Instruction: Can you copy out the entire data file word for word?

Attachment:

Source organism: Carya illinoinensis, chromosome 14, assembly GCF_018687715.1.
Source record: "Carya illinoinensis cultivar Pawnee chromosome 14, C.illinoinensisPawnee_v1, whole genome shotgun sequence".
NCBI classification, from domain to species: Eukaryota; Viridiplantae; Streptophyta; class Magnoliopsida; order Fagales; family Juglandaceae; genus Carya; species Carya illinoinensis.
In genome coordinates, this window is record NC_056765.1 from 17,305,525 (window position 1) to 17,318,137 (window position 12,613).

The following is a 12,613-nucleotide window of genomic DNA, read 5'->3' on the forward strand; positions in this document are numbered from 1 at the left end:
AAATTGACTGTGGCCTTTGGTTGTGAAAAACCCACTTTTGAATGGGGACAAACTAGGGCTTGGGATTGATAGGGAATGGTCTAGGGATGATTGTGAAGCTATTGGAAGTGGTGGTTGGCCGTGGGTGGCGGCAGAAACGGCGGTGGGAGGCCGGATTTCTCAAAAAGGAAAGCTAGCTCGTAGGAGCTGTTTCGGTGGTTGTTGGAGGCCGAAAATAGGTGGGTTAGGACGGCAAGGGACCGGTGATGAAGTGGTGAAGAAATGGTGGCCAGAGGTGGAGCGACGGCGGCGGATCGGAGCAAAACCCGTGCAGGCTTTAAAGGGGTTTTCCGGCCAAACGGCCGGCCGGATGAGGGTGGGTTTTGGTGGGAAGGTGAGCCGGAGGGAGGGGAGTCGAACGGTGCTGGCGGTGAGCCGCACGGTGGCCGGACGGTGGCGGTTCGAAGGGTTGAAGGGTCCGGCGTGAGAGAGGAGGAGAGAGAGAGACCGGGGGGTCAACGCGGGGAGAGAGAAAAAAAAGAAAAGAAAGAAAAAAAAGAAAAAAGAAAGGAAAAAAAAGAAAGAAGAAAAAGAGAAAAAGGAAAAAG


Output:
Source organism: Carya illinoinensis, chromosome 14, assembly GCF_018687715.1.
Source record: "Carya illinoinensis cultivar Pawnee chromosome 14, C.illinoinensisPawnee_v1, whole genome shotgun sequence".
NCBI classification, from domain to species: Eukaryota; Viridiplantae; Streptophyta; class Magnoliopsida; order Fagales; family Juglandaceae; genus Carya; species Carya illinoinensis.
In genome coordinates, this window is record NC_056765.1 from 17,305,525 (window position 1) to 17,318,137 (window position 12,613).

The following is a 12,613-nucleotide window of genomic DNA, read 5'->3' on the forward strand; positions in this document are numbered from 1 at the left end:
AAATTGACTGTGGCCTTTGGTTGTGAAAAACCCACTTTTGAATGGGGACAAACTAGGGCTTGGGATTGATAGGGAATGGTCTAGGGATGATTGTGAAGCTATTGGAAGTGGTGGTTGGCCGTGGGTGGCGGCAGAAACGGCGGTGGGAGGCCGGATTTCTCAAAAAGGAAAGCTAGCTCGTAGGAGCTGTTTCGGTGGTTGTTGGAGGCCGAAAATAGGTGGGTTAGGACGGCAAGGGACCGGTGATGAAGTGGTGAAGAAATGGTGGCCAGAGGTGGAGCGACGGCGGCGGATCGGAGCAAAACCCGTGCAGGCTTTAAAGGGGTTTTCCGGCCAAACGGCCGGCCGGATGAGGGTGGGTTTTGGTGGGAAGGTGAGCCGGAGGGAGGGGAGTCGAACGGTGCTGGCGGTGAGCCGCACGGTGGCCGGACGGTGGCGGTTCGAAGGGTTGAAGGGTCCGGCGTGAGAGAGGAGGAGAGAGAGAGACCGGGGGGTCAACGCGGGGAGAGAGAAAAAAAAGAAAAGAAAGAAAAAAAAGAAAAAAGAAAGGAAAAAAAAGAAAGAAGAAAAAGAGAAAAAGGAAAAAG